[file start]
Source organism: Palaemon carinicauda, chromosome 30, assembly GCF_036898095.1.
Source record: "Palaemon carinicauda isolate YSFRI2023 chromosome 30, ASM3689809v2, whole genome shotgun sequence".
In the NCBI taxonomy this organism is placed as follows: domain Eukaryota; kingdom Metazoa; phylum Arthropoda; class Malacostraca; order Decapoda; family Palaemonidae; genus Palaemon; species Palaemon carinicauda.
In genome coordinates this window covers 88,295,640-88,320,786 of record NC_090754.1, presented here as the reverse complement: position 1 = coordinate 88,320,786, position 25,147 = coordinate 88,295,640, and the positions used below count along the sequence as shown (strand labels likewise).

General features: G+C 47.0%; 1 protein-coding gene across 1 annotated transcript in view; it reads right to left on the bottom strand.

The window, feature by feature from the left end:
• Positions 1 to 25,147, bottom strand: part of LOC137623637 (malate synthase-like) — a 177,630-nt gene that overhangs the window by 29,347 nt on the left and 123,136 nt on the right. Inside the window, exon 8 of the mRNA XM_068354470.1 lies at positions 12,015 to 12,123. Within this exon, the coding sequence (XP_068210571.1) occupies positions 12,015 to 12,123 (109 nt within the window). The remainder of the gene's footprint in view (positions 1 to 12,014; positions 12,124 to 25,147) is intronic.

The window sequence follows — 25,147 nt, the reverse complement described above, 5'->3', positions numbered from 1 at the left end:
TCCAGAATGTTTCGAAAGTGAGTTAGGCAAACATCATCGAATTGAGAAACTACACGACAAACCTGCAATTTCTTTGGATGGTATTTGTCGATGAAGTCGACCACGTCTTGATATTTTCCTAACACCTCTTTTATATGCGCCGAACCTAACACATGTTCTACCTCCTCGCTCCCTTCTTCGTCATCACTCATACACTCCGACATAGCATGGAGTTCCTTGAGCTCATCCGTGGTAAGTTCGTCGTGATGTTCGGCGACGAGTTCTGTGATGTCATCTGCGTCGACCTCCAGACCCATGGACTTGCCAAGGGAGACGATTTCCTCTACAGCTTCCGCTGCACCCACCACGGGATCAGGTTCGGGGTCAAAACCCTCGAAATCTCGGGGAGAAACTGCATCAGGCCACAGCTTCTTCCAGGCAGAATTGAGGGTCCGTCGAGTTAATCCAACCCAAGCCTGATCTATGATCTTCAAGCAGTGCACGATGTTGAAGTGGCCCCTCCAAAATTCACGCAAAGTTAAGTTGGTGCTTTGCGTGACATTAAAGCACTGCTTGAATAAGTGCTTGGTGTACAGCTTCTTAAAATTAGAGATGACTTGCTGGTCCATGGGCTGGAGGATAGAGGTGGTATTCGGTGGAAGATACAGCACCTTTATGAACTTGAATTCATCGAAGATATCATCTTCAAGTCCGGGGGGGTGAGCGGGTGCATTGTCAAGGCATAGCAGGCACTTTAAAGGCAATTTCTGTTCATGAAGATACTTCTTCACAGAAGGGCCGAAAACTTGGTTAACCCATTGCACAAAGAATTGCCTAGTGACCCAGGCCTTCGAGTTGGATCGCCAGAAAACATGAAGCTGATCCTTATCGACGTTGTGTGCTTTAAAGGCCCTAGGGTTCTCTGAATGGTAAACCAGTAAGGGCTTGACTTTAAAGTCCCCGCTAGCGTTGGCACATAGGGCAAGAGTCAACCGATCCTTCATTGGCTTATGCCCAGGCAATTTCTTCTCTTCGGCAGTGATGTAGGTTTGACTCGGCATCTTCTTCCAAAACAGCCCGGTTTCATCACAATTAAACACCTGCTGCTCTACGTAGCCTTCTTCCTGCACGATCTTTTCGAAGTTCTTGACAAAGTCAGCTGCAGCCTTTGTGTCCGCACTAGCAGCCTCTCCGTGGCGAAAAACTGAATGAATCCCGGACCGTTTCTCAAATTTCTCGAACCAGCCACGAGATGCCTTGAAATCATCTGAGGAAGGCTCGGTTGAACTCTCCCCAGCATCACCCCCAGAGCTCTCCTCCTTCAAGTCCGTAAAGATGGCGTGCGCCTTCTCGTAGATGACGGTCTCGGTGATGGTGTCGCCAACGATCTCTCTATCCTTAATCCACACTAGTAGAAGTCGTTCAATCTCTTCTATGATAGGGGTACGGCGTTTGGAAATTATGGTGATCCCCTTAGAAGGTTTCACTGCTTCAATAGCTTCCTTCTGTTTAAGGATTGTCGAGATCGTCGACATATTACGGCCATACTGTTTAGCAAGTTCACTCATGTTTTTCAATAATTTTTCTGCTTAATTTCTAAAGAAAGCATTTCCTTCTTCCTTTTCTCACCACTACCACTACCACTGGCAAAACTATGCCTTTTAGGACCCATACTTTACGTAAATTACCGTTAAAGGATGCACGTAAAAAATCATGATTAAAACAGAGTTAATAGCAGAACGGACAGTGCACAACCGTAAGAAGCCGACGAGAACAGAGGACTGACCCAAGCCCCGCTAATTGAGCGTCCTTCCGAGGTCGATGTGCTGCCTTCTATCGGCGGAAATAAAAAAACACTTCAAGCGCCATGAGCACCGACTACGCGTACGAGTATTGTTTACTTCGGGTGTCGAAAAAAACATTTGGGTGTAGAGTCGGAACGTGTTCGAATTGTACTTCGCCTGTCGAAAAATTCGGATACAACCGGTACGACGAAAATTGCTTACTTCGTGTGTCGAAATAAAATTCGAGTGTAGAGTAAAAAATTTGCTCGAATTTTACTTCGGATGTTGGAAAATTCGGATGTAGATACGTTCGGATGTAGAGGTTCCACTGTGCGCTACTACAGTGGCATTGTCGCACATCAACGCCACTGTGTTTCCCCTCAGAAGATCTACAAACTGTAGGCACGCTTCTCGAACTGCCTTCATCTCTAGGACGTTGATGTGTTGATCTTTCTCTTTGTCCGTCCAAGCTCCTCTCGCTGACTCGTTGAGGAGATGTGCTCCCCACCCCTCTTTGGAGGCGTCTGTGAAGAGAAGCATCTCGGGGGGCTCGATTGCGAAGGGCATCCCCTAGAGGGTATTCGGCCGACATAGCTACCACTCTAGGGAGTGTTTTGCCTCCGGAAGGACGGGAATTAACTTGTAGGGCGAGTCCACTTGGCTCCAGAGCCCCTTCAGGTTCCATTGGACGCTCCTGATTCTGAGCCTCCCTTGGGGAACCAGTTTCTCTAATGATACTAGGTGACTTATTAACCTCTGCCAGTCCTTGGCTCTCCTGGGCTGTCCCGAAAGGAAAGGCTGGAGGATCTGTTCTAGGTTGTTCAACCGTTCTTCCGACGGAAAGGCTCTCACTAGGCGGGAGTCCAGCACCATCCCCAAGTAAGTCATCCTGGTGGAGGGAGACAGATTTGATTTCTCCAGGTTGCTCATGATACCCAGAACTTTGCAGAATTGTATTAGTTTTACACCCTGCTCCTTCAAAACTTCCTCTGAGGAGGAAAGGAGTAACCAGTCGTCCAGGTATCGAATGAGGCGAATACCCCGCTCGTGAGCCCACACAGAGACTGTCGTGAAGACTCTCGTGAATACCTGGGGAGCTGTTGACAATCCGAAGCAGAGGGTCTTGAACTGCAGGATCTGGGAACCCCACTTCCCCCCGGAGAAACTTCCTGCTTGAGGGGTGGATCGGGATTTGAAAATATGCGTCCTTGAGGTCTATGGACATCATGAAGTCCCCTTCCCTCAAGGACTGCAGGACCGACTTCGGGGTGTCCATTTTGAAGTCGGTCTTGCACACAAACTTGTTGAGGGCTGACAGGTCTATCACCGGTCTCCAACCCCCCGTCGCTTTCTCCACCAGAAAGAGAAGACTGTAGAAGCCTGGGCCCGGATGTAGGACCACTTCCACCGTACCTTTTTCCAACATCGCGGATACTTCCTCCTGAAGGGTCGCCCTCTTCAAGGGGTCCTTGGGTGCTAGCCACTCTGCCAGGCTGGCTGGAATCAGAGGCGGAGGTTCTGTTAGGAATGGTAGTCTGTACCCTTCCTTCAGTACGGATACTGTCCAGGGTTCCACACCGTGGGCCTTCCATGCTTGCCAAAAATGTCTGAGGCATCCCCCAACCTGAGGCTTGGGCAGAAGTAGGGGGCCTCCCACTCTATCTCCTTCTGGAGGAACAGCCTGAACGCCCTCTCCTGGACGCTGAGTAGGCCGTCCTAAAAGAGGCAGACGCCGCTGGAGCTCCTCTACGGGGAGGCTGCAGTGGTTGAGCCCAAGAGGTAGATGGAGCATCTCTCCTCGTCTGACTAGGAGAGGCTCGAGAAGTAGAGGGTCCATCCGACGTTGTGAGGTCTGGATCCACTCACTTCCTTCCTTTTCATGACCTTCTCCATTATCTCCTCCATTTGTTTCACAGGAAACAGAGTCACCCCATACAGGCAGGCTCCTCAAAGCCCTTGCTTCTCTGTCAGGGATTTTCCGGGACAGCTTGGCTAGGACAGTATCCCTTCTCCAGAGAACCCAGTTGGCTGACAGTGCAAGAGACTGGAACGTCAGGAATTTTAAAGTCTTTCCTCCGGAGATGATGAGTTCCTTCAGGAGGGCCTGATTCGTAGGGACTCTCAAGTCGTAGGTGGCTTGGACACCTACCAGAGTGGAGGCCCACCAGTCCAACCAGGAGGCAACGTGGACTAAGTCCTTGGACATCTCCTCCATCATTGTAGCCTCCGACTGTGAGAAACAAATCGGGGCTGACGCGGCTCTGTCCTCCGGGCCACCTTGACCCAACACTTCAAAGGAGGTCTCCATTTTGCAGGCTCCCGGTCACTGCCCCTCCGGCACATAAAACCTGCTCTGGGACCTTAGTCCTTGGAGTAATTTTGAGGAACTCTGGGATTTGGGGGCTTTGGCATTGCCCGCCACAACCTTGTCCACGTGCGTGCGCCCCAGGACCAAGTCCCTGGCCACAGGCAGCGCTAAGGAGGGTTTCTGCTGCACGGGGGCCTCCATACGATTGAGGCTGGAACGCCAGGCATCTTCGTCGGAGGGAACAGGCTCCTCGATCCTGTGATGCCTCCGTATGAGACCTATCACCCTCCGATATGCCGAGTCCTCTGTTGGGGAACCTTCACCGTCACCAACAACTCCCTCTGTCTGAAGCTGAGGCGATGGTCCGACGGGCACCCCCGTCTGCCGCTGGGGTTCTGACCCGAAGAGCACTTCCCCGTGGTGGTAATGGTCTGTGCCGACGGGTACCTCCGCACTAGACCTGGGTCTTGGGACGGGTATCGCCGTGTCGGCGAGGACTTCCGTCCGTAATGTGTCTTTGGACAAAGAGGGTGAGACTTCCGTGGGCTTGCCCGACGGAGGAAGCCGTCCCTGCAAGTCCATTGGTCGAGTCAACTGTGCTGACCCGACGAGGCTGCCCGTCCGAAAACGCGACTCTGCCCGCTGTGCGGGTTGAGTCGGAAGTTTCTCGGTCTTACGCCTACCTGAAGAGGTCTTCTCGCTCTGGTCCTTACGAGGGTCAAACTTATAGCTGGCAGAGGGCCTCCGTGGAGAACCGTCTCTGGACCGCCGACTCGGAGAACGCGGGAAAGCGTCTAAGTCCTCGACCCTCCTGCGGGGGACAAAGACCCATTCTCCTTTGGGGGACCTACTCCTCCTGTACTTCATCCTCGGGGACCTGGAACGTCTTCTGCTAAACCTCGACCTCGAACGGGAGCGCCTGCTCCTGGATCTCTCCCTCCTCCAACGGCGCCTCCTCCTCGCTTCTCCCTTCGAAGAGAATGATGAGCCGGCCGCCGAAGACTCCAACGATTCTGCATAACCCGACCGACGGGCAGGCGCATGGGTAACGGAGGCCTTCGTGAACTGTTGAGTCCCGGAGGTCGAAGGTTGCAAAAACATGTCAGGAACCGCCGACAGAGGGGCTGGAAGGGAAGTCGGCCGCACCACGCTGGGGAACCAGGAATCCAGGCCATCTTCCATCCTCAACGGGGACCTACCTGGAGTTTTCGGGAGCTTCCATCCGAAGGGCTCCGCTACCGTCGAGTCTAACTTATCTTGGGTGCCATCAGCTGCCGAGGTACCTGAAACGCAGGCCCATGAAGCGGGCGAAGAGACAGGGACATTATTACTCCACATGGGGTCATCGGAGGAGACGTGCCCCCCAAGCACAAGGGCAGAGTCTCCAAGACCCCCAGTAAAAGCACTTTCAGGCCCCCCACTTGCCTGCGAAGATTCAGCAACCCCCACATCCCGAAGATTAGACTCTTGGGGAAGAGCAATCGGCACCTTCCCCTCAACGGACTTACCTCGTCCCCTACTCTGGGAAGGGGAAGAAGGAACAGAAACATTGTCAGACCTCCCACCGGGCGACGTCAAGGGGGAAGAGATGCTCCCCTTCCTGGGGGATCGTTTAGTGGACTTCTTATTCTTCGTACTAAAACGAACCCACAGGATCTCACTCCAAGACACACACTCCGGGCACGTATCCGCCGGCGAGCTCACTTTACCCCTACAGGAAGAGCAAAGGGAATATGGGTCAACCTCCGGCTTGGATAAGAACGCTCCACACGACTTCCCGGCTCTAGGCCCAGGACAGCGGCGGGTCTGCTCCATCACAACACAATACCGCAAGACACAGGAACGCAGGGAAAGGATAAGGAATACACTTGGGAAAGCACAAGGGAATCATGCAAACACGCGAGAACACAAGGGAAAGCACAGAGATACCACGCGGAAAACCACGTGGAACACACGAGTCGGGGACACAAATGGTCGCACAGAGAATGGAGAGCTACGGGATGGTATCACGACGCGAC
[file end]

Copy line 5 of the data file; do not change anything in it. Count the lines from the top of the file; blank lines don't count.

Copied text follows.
General features: G+C 47.0%; 1 protein-coding gene across 1 annotated transcript in view; it reads right to left on the bottom strand.